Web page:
At Westchester Health, our Rheumatology Department contains board trained and certified physicians who specialize in the diagnosis and treatment of rheumatic diseases of the joints, muscles and bones, including arthritis and autoimmune disorders.
Our rheumatologists have extensive experience in their field, using the latest technology and techniques to diagnose, treat and provide preventative care for all types of rheumatic diseases, including osteoarthritis, osteoporosis, gout, rheumatoid arthritis, chronic back pain, tendonitis, bursitis, lupus, carpal tunnel syndrome and Lyme disease. These disorders can affect the joints, muscles and bones, causing pain, swelling, stiffness and deformity.
Prevention as well as treatment
At Westchester Health, our focus is not only on the evaluation and treatment of rheumatic diseases but also on preventative care. In addition to providing the highest quality of rheumatologic care, our rheumatologists work closely with your primary care provider and other specialists to implement a total treatment plan customized for your specific needs to achieve the best possible outcome. They also focus on educating you and your family about lifestyle changes you can make to control and improve your rheumatic or autoimmune disorder.
What makes Westchester Health’s Rheumatology Department different?
At Westchester Health, we firmly believe that good treatment starts with good listening. We also believe that the best patient is an informed patient, and that patient education is critical to your long-term health.
From the first time you arrive at our offices, we spend as much time with you and your family as is necessary to make sure you understand your condition, the diagnostic tests we are recommending and all of your treatment options. Throughout your journey with us, we will continue to explain our recommended course of treatment and answer any questions you may have so that you understand what to expect.
Whether you have been with Westchester Health for years or are new to our practice, you quickly recognize that our Rheumatology Department truly cares about each and every one of our patients. When you need us, we are here for you.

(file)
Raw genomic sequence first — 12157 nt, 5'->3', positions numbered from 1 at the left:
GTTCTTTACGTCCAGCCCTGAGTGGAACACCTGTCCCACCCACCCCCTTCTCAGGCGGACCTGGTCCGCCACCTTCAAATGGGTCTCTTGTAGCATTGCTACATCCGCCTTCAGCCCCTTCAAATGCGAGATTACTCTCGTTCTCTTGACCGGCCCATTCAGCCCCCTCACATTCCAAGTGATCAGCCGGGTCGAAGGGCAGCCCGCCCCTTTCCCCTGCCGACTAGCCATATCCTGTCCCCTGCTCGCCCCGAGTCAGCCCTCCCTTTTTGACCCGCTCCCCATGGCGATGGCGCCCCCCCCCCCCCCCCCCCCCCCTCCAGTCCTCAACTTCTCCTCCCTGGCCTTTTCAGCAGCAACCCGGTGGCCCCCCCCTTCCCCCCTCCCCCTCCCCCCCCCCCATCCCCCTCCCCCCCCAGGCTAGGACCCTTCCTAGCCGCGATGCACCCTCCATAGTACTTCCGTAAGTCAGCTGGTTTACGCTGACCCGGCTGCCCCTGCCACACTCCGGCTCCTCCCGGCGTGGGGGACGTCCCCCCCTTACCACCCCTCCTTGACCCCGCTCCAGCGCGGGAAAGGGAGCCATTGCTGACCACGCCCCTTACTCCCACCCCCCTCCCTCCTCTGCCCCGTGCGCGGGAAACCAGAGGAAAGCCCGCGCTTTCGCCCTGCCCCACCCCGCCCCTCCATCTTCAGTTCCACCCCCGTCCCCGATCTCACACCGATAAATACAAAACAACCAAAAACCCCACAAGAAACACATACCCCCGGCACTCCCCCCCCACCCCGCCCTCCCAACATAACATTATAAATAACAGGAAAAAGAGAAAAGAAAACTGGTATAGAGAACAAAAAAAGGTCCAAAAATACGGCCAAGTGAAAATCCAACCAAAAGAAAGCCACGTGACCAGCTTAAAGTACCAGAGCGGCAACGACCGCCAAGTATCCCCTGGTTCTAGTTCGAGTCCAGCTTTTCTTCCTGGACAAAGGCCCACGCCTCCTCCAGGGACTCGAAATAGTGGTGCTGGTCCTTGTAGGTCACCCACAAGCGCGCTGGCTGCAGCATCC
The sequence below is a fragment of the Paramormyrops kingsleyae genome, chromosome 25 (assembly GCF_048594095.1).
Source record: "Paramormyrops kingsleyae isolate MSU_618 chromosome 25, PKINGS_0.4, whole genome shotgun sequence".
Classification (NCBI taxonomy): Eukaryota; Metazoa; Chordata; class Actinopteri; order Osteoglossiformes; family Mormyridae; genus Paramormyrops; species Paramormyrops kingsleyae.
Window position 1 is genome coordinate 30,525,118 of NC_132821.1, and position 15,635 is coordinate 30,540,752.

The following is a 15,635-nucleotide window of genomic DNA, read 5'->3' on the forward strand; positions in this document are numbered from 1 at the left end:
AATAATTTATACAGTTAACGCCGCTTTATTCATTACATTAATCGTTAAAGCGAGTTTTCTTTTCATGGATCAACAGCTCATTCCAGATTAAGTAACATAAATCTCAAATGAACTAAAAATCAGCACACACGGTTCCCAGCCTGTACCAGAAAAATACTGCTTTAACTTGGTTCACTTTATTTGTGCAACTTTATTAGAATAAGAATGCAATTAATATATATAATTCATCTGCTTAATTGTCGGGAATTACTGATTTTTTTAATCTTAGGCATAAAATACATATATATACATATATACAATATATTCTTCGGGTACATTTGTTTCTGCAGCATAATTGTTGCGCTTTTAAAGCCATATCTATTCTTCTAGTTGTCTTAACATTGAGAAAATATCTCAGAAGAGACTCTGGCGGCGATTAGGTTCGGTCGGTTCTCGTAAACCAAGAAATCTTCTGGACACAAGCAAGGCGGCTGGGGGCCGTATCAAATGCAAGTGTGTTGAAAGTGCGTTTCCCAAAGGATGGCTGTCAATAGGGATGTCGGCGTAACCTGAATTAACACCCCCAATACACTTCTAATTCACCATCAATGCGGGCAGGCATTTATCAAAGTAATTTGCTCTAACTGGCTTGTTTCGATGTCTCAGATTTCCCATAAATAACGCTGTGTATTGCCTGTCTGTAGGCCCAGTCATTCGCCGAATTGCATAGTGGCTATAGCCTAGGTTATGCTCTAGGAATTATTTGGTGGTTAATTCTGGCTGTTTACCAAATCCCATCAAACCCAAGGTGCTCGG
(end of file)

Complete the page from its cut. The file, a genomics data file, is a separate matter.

Always at the forefront of medicine
The world of medicine continues to change and evolve, especially regarding the treatment of diseases and disorders of the rheumatic system. As part of Northwell Health, our rheumatologists participate in its Department of Rheumatology training programs, making sure they are continually up-to-date on the newest breakthrough treatments for our patients’ musculoskeletal and systemic autoimmune conditions.
To provide the highest quality of care to children with rheumatologic disorders, we have a pediatric rheumatologist on staff who is specially trained in the diagnosis and treatment of rheumatic diseases in children. This specialist works closely with your child’s pediatrician and other specialists to coordinate and implement the best treatment plan for your child’s individual needs. To learn more, visit our Pediatric Rheumatology page.
Rheumatologists are experts at treating a variety of disorders of the rheumatic system, including:
Bursitis is a painful condition that occurs when the bursae—the small, fluid-filled sacs that cushion the bones, tendons and muscles in joints—become inflamed. The most common locations for bursitis are in the shoulder, elbow and hip, but it can also affect the knee, heel and the big toe. Since bursitis often occurs near joints that perform repetitive motion, treatment typically involves resting the affected joint and protecting it from further trauma. In most cases, bursitis pain goes away within a few weeks with proper treatment, but recurrent flare-ups are common.